Where is the image of the God of Justice? Where is the marriage of music and word that so beautifully compels us into the challenges of confronting injustice, working to end poverty, and bringing hope to the hopeless through relationship? If we say one thing, but sing about another, where is the unity in that message? If Jesus is King! What kind of kingdom does he reign over? Where are the old songs?

Our art and our songs need to ask and (at times) answer these questions.

I’m reminded of my friends who are currently attending Sing A New Song, a progressive gathering of Christians who are celebrating the love of God for all persons. As they meet this week, certainly they will sing new songs. Will those songs find themselves at the local church?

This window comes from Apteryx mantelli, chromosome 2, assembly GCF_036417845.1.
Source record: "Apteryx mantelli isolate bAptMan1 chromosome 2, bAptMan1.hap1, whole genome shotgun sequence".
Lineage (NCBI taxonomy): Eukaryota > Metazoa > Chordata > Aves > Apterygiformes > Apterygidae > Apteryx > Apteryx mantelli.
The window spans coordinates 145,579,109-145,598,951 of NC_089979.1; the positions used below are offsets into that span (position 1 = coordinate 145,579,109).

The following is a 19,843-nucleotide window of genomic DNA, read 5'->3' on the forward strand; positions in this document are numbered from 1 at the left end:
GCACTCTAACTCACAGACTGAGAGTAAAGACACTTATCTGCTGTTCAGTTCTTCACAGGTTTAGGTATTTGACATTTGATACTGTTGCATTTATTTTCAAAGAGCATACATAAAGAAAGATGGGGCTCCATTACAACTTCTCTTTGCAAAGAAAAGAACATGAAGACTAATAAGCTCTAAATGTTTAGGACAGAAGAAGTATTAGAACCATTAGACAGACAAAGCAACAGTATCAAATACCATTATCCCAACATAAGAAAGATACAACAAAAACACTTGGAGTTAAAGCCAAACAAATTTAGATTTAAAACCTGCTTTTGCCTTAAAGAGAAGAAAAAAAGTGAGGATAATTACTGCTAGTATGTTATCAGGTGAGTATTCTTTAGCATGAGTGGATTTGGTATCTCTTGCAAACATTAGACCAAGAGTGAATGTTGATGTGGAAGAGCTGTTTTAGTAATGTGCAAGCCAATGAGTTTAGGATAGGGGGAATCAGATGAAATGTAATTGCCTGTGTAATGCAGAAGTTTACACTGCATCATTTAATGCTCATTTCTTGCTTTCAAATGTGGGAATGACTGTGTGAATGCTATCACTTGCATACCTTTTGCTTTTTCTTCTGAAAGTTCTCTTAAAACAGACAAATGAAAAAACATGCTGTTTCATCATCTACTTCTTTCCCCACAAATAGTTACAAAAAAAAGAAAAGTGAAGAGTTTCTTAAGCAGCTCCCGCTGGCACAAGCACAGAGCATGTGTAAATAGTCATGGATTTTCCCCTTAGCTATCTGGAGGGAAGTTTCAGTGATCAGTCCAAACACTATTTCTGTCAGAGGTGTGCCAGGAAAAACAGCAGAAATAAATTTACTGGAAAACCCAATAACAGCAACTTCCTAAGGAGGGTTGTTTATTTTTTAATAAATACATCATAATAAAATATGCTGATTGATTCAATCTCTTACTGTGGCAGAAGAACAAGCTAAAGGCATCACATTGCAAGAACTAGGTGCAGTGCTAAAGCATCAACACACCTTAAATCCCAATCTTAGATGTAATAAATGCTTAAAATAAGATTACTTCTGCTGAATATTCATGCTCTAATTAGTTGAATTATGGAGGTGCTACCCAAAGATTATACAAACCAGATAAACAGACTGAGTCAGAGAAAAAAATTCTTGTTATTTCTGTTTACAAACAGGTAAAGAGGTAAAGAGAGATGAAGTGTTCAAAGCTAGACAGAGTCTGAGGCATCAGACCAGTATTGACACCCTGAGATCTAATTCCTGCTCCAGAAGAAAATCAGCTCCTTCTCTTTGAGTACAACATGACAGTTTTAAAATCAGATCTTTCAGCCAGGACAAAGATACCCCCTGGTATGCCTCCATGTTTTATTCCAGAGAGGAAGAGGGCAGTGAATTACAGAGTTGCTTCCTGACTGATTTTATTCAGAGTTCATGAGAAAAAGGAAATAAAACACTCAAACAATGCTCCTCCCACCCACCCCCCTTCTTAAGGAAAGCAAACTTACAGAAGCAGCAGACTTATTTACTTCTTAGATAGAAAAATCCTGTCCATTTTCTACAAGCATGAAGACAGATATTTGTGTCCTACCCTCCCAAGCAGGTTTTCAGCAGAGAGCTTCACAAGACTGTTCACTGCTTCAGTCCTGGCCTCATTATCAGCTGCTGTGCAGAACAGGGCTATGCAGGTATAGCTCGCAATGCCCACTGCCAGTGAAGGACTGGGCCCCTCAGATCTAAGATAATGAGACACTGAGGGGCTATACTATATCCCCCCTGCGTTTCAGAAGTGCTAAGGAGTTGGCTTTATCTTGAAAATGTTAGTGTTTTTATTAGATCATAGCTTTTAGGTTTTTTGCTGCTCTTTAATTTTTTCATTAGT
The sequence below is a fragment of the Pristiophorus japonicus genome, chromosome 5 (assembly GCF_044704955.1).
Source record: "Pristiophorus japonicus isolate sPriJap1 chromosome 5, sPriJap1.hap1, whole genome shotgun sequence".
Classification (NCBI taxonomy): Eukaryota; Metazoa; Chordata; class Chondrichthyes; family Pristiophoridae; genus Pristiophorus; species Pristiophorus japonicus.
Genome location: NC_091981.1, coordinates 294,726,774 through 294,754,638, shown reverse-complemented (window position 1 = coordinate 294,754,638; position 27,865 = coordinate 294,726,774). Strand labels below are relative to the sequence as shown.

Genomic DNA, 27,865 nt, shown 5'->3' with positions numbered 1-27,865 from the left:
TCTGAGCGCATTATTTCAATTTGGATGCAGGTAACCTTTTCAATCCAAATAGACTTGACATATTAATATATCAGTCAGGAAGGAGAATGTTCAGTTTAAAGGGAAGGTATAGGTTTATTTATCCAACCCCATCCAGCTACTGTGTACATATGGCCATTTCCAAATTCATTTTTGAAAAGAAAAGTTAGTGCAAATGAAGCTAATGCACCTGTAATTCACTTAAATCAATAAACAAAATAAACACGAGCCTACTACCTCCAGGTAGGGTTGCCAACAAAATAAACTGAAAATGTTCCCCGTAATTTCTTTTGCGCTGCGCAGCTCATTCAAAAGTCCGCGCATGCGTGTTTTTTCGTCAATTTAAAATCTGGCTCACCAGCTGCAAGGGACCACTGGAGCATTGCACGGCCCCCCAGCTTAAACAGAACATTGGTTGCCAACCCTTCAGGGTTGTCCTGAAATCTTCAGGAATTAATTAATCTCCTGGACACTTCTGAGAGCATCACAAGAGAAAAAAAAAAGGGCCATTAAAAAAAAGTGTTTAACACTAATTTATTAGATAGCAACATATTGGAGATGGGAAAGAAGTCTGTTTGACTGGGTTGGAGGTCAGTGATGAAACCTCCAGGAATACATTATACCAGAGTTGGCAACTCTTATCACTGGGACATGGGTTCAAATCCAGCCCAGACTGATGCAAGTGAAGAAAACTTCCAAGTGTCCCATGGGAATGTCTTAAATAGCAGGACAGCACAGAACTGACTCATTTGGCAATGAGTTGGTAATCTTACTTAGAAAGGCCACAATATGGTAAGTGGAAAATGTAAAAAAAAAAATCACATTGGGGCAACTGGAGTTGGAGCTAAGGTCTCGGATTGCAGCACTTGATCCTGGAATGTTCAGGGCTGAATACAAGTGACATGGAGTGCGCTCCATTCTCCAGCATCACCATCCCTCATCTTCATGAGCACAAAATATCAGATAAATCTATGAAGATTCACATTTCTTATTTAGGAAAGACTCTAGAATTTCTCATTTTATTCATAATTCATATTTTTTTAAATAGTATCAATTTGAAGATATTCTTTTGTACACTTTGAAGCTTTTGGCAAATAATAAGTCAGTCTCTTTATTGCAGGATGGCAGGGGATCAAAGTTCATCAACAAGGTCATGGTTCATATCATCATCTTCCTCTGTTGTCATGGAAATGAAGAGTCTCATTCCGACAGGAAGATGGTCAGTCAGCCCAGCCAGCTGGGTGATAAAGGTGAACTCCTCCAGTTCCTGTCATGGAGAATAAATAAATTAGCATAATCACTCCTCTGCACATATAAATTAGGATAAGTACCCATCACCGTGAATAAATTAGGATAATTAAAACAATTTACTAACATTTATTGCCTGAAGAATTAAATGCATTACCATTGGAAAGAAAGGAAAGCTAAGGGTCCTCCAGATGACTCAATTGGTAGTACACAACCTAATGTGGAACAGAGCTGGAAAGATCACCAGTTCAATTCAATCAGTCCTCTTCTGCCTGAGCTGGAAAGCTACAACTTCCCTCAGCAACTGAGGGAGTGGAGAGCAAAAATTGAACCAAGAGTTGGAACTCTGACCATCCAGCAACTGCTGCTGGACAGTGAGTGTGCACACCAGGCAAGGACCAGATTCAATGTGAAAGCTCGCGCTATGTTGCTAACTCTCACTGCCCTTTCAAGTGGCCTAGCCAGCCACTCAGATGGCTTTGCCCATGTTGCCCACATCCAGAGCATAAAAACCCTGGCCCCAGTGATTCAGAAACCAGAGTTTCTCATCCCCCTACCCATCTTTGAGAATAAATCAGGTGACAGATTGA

At this year’s Michigan area school for pastoral ministry (a conference for pastors) I was reminded of the power of poetry. So much can be said in so few words as to overwhelm the soul. So much can be said that one needs time to be silent and reflect afterward, or risk losing a crucial moment of wisdom and insight. This is the power of art.

Much of our church songs, hymns and contemporary alike, are simply poetry set to music. We say much in those few sung words. The words and melodies are often long remembered after the day’s sermon is forgotten.

So then we must ask, “where are our songs of justice?” What are we asking people to remember long after the sermon has been forgotten?